Around May or June of 2017, I decided to visit a local RMT (massage therapist) who was written up in a local paper for having novel methods for easing muscle pain. At that time, muscle cramps were causing me much distress. He also happened to be almost blind and said that this helped him better detect abnormalities. Although he said he was unable to help me, he wrote a letter to my GP recommending a neurological consult due to ‘systemic neuromuscular anomalies’. Although he stated that he was NOT a medical doctor, he suspected either MS (multiple sclerosis) or ALS. I find it ironic, in retrospect, that the one who first came closest to a finite definition and who put others on the right track, was not a doctor at all!
In October 0f 2017, after a second MRI and both EMG and nerve conduction tests, the neurologist diagnosed Motor Neuron Disease of unspecified variety since she ‘could not be convinced of Upper Motor Neuron involvement’. Although ALS was not confirmed, I was immediately referred to the ALS clinic because I was at risk for falling. In any event, it turns out that in Ottawa, at least, ALL forms of MND fall under the umbrella of ALS.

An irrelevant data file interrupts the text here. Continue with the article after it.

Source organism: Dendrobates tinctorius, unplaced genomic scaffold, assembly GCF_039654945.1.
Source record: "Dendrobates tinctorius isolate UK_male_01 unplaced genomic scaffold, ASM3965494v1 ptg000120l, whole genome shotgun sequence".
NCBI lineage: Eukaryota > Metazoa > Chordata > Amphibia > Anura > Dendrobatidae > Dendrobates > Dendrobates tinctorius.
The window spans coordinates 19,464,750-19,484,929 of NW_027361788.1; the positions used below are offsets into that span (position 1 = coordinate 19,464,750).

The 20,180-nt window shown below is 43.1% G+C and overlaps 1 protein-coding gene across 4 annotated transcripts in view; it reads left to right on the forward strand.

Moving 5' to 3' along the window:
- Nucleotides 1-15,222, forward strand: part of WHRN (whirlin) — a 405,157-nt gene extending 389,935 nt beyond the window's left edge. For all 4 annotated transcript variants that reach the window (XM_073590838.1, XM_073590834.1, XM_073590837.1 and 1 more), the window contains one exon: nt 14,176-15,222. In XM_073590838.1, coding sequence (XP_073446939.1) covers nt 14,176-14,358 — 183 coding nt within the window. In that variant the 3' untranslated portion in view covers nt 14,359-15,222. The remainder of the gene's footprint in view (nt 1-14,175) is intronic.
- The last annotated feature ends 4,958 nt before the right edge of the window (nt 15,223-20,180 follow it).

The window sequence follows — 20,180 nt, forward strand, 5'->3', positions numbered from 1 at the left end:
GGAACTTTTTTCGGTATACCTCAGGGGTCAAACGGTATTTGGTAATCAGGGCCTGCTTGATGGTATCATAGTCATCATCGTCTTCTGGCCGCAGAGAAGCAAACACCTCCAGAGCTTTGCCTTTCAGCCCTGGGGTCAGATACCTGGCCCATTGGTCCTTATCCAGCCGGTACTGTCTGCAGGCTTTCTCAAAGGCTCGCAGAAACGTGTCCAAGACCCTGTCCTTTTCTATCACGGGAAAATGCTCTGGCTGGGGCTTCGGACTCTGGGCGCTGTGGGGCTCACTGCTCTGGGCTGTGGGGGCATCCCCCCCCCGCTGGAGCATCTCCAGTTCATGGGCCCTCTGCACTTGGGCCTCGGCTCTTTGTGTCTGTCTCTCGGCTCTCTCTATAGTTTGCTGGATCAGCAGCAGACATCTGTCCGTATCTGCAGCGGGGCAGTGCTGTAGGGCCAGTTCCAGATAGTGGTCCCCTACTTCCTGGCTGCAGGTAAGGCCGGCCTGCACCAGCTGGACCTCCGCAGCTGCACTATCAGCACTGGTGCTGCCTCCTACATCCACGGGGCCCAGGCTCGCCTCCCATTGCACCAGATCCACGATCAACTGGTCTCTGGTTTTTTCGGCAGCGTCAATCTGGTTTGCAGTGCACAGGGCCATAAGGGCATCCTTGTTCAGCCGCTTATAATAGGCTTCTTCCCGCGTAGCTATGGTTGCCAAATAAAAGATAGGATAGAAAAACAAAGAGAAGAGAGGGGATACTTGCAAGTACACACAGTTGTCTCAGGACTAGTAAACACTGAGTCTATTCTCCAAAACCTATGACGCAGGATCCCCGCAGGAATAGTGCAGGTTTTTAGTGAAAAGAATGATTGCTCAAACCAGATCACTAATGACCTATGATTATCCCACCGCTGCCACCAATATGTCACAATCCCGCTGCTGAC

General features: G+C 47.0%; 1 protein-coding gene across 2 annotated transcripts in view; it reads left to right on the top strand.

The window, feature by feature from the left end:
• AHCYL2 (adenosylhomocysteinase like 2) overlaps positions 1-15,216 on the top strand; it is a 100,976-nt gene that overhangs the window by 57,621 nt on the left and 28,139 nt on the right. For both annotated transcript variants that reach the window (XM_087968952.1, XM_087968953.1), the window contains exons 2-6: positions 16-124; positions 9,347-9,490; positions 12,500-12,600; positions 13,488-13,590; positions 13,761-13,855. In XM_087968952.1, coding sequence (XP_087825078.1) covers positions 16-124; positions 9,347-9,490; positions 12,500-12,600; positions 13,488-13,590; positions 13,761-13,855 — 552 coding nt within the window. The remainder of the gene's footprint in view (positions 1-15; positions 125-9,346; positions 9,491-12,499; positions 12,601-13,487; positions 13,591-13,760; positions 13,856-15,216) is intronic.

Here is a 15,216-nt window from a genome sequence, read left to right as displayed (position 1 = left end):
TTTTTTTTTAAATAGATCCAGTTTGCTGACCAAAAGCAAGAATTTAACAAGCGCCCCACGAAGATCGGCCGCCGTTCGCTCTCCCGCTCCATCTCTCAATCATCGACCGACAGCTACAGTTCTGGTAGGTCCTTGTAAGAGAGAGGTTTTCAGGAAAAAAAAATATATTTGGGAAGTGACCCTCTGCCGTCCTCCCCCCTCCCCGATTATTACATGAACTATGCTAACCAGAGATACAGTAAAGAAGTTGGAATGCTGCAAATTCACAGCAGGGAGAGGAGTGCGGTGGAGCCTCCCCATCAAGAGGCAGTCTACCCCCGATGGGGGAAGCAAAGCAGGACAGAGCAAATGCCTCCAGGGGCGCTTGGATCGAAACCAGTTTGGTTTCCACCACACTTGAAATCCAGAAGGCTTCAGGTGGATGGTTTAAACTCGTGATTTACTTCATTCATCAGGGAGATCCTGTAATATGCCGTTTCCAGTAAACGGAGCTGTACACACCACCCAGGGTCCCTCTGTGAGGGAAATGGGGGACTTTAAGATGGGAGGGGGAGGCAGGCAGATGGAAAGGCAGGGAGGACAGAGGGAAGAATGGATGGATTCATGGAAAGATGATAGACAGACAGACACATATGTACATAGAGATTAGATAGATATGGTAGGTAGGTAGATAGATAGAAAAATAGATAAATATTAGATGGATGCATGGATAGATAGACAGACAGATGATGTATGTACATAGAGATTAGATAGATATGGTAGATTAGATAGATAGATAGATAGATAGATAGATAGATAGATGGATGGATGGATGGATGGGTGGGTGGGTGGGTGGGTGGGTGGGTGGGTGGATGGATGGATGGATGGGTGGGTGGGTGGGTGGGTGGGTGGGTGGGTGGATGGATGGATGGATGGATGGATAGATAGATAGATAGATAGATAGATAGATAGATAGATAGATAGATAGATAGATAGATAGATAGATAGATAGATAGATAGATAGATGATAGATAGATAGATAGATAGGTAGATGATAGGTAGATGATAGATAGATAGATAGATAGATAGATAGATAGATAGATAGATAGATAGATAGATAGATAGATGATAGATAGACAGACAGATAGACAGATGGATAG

Many of the staff at the ALS clinic and outside professionals all seemed baffled that ALS was suspected since my symptoms and progression fell outside the norm. As a result and after much resistance and delay, in February of 2018, I finally got a second opinion from the leading neurologist in Ottawa. After redoing the EMG and nerve conduction tests, this doctor refined my diagnosis to PMA (Progressive Muscular Atrophy). Further research subsequent to this diagnosis led me to believe that this was likely a correct diagnosis. Also in February of 2018, I discovered and joined an online group called Patients Like Me. Here there were literally thousands of pALS (patients with ALS) and a few with PMA. It has turned out to be my biggest support and source of information.
My PMA Journey is not unique! Because of my involvement with Patients Like Me, I both discovered and shared a wealth of knowledge about, MND, ALS and PMA. Because PLM is largely a closed group and you need to be a member to fully participate, I decided to start this blog to be a source of information for fellow PMA sufferers. There is currently no separate subgroup for Progressive Muscular Atrophy and much critical and/or helpful information is either lost or confused with all other Motor Neuron Diseases. For this reason, I have set up a dedicated Facebook Group specifically for PMA sufferers and their carers